The important part of the exercise turned out to be the change and not discovery. 93% of people change themselves by modifying what already existed or taking off what they own. Some change the shape of the hair, watch position, take off the jacket, ring position...etc. Only 7% of people picked up something new and change by addition. For example, pick a pen or notebook on the table.

What does this prove? At no point did the direction forbid change by addition. Humans by habit when forced to change will think of what they must give up. Less than 10% of people will think of what they might gain in times of change. This is important because many valuable opportunity would have been lost in the transition of development.

Take a look from another example. 20 years ago people only go to their doctor when there is a problem. It is called the patching method. You are sick then you go get the medicine. Now-a-days, people do check up, which is the preventive method. You stop the heart attack before it happens. You take the vaccine before the flu season. It has been proven in the medical field to be much more cost effective.

Take that preventive method and apply to Organization Development. You don't just hire a consultant before things go wrong. You hire a consultant to do a check up - strengthen the strength (the addition part of change) and minimize the weakness.

But why use Organizational Development as suppose to other types of adaptation? The reason is that OD uses "System Thinking" that is better than the more common "Traditional Thinking".

How we Tend to Think:
  1. Connections between problems and causes are obvious and easy to trace.
  2. Others are to blame for our problems and they must change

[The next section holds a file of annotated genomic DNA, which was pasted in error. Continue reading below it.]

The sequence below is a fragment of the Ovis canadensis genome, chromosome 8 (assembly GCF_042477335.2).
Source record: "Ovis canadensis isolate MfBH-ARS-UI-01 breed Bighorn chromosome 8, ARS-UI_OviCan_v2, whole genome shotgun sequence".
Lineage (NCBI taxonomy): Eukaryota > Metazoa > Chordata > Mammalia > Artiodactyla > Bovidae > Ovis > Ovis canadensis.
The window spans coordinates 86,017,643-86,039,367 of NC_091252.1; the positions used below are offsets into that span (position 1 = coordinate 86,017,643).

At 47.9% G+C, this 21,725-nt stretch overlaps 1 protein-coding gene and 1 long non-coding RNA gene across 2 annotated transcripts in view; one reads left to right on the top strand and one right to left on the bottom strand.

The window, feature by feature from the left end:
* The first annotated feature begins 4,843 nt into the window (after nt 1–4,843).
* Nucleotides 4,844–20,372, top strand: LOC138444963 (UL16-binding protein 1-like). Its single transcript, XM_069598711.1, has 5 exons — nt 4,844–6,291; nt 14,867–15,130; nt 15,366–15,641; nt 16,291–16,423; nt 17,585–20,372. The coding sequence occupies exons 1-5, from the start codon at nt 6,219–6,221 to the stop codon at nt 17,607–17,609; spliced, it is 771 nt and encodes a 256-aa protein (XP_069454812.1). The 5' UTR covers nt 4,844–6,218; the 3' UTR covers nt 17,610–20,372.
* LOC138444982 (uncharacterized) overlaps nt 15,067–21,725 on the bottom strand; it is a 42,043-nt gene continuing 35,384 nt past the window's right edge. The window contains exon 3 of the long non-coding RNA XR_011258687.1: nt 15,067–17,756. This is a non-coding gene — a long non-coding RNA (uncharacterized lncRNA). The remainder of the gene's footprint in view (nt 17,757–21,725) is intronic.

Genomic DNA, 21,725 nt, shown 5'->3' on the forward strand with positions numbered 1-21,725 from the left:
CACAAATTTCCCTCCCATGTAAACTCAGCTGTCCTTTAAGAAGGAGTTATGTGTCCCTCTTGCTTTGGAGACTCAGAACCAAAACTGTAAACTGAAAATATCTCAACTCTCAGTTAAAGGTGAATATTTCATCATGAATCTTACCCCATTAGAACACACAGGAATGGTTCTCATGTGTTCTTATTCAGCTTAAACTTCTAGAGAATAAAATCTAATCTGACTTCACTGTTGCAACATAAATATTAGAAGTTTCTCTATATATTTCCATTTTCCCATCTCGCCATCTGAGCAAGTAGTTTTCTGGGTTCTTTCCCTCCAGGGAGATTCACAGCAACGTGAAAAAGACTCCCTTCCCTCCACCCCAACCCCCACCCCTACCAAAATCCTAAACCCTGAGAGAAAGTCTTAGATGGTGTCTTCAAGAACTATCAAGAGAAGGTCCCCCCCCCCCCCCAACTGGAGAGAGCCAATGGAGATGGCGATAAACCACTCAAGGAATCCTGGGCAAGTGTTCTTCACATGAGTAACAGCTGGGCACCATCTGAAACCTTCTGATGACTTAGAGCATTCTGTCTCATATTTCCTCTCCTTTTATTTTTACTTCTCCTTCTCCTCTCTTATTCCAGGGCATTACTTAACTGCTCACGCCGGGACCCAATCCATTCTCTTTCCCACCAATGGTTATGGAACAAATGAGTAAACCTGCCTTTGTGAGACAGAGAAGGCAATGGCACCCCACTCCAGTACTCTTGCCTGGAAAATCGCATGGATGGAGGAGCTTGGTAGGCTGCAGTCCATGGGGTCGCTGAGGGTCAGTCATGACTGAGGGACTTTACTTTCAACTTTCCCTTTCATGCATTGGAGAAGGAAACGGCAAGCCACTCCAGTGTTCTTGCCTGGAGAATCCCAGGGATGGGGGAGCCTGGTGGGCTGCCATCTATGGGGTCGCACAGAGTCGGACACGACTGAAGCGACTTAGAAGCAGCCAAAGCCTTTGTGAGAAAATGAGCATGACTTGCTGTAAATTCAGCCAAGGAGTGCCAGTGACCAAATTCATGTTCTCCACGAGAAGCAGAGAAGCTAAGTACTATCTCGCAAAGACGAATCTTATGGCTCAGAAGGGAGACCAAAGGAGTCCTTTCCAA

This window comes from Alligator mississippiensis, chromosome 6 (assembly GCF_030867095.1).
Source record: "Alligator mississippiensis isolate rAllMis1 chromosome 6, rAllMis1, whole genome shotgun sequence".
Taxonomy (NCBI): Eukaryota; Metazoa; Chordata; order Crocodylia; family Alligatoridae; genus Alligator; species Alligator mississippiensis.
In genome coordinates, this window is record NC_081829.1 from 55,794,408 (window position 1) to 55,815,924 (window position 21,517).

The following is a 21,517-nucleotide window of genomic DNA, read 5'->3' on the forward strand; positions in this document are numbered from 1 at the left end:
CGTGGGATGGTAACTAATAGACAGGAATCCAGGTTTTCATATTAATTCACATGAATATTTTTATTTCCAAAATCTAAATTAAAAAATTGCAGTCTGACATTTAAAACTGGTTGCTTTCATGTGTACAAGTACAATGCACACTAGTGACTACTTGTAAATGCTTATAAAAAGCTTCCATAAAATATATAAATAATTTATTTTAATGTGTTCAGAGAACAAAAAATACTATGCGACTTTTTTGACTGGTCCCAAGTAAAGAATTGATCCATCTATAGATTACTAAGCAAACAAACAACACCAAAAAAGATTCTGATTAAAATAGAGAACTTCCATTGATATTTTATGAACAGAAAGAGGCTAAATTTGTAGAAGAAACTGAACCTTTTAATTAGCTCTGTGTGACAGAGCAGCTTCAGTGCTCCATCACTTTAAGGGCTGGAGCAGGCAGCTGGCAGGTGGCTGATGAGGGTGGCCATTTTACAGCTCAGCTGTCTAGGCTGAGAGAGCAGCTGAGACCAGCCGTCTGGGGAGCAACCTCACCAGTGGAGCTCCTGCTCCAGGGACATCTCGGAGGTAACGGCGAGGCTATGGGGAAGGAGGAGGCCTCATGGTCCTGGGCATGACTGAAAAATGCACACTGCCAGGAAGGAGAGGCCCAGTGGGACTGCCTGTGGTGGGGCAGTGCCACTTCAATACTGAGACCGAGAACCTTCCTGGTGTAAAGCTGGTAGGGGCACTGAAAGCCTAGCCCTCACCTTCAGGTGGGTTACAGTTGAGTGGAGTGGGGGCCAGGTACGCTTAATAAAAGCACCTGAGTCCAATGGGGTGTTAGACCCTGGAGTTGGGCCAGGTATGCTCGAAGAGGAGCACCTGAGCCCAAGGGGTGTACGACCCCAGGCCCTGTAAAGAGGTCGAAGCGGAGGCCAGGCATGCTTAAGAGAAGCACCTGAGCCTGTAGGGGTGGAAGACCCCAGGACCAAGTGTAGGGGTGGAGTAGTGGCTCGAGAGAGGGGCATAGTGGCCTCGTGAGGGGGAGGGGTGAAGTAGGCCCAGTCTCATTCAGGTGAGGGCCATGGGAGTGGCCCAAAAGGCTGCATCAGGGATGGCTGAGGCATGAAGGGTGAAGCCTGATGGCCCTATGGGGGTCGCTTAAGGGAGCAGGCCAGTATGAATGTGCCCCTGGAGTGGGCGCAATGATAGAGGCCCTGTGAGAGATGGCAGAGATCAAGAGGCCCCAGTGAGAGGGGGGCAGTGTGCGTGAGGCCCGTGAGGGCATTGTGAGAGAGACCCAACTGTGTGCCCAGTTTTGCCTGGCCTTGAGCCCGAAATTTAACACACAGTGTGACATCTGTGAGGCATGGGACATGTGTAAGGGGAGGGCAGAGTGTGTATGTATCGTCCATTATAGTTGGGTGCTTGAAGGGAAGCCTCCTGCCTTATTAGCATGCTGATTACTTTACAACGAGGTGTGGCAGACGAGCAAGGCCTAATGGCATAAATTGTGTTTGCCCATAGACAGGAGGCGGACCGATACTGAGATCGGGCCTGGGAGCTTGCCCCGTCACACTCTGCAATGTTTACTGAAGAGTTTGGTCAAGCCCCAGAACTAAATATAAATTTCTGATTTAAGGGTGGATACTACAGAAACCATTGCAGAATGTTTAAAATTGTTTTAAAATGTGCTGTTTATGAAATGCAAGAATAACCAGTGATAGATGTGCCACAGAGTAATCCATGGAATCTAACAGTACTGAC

3. Short-term policies assure long-term success
  4. To optimize the whole, we must optimize the parts.
  5. To implement change, tackle many independent initiatives simultaneously.
Complex Systems:
  1. Such relationships are indirect and not obvious.
  2. We unintentionally create our own problems; we solve them by changing our behavior.
  3. Quick fixes make no difference or make things worse in long term.
  4. To optimize the whole, improve relationships among parts.
  5. Only a few key coordinated changes sustained over time will produce large systems change.
Yet how do you know what to change? How dose the 'check-up' of corporation proceed? Since Organization Development is such a soft science, meaning there aren't usually any concrete numbers, statistics, or case studies, it demands a more rigorous standard of feed back. Assessment takes 4 forms - Observations, secondary data, interview, and survey. A proper study needs at least 3 out of 4 for triangulation. In addition, the result must be fed back to the source for second confirmation.

I think that is an important point. My biggest problem with this "science" is that it never set a limitation. No one knows when not to use it. It promises the world but unlike engineering or math has no concrete evidence to back it up. Everything is very based on theory. The lack of evidence and excessive faith troubles me a bit.


At 12/08/2005 12:01 AM, Anonymous Anonymous said...